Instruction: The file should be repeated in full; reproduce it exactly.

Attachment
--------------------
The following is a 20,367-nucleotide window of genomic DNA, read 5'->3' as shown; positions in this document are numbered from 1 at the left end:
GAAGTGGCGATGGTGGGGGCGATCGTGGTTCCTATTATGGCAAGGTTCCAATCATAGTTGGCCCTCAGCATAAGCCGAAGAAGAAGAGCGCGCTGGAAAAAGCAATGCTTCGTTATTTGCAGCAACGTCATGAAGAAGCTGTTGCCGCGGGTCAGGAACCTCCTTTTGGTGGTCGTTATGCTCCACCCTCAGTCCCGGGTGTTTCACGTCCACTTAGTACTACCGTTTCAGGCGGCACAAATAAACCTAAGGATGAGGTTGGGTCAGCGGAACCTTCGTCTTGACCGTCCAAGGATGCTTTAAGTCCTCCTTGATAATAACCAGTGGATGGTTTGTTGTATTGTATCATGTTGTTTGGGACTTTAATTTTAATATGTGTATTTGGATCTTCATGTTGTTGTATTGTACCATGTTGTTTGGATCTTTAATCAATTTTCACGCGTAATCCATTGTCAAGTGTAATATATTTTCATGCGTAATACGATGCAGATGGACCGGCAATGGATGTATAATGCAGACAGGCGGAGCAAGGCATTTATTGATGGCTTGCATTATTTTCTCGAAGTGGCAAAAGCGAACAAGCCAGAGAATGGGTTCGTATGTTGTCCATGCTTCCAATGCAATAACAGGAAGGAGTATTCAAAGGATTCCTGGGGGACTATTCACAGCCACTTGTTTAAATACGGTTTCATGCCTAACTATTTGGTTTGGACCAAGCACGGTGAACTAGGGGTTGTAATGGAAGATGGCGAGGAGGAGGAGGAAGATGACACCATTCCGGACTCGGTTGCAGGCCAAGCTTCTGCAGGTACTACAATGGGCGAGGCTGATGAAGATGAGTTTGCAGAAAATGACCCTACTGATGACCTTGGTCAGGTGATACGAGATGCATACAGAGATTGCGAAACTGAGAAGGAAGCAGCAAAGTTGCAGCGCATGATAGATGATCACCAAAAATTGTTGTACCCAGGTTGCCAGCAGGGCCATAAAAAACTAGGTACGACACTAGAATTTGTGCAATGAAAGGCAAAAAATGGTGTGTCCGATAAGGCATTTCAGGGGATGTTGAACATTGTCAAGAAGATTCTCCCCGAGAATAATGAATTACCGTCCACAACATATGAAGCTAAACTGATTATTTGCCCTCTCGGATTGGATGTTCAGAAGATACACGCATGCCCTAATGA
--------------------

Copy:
The following is a 20,367-nucleotide window of genomic DNA, read 5'->3' as shown; positions in this document are numbered from 1 at the left end:
GAAGTGGCGATGGTGGGGGCGATCGTGGTTCCTATTATGGCAAGGTTCCAATCATAGTTGGCCCTCAGCATAAGCCGAAGAAGAAGAGCGCGCTGGAAAAAGCAATGCTTCGTTATTTGCAGCAACGTCATGAAGAAGCTGTTGCCGCGGGTCAGGAACCTCCTTTTGGTGGTCGTTATGCTCCACCCTCAGTCCCGGGTGTTTCACGTCCACTTAGTACTACCGTTTCAGGCGGCACAAATAAACCTAAGGATGAGGTTGGGTCAGCGGAACCTTCGTCTTGACCGTCCAAGGATGCTTTAAGTCCTCCTTGATAATAACCAGTGGATGGTTTGTTGTATTGTATCATGTTGTTTGGGACTTTAATTTTAATATGTGTATTTGGATCTTCATGTTGTTGTATTGTACCATGTTGTTTGGATCTTTAATCAATTTTCACGCGTAATCCATTGTCAAGTGTAATATATTTTCATGCGTAATACGATGCAGATGGACCGGCAATGGATGTATAATGCAGACAGGCGGAGCAAGGCATTTATTGATGGCTTGCATTATTTTCTCGAAGTGGCAAAAGCGAACAAGCCAGAGAATGGGTTCGTATGTTGTCCATGCTTCCAATGCAATAACAGGAAGGAGTATTCAAAGGATTCCTGGGGGACTATTCACAGCCACTTGTTTAAATACGGTTTCATGCCTAACTATTTGGTTTGGACCAAGCACGGTGAACTAGGGGTTGTAATGGAAGATGGCGAGGAGGAGGAGGAAGATGACACCATTCCGGACTCGGTTGCAGGCCAAGCTTCTGCAGGTACTACAATGGGCGAGGCTGATGAAGATGAGTTTGCAGAAAATGACCCTACTGATGACCTTGGTCAGGTGATACGAGATGCATACAGAGATTGCGAAACTGAGAAGGAAGCAGCAAAGTTGCAGCGCATGATAGATGATCACCAAAAATTGTTGTACCCAGGTTGCCAGCAGGGCCATAAAAAACTAGGTACGACACTAGAATTTGTGCAATGAAAGGCAAAAAATGGTGTGTCCGATAAGGCATTTCAGGGGATGTTGAACATTGTCAAGAAGATTCTCCCCGAGAATAATGAATTACCGTCCACAACATATGAAGCTAAACTGATTATTTGCCCTCTCGGATTGGATGTTCAGAAGATACACGCATGCCCTAATGA